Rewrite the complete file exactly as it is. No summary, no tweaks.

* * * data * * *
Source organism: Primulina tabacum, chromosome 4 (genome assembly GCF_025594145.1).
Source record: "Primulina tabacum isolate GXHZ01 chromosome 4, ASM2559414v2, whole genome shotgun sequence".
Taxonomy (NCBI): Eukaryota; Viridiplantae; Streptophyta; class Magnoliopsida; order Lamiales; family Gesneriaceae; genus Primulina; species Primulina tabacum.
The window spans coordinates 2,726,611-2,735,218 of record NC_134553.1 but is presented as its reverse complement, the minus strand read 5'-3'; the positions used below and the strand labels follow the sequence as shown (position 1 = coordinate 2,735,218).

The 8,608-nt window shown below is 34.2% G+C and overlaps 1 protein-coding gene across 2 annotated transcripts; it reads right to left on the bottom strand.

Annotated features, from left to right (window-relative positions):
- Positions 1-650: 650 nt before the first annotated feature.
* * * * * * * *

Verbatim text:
Source organism: Primulina tabacum, chromosome 4 (genome assembly GCF_025594145.1).
Source record: "Primulina tabacum isolate GXHZ01 chromosome 4, ASM2559414v2, whole genome shotgun sequence".
Taxonomy (NCBI): Eukaryota; Viridiplantae; Streptophyta; class Magnoliopsida; order Lamiales; family Gesneriaceae; genus Primulina; species Primulina tabacum.
The window spans coordinates 2,726,611-2,735,218 of record NC_134553.1 but is presented as its reverse complement, the minus strand read 5'-3'; the positions used below and the strand labels follow the sequence as shown (position 1 = coordinate 2,735,218).

The 8,608-nt window shown below is 34.2% G+C and overlaps 1 protein-coding gene across 2 annotated transcripts; it reads right to left on the bottom strand.

Annotated features, from left to right (window-relative positions):
- Positions 1-650: 650 nt before the first annotated feature.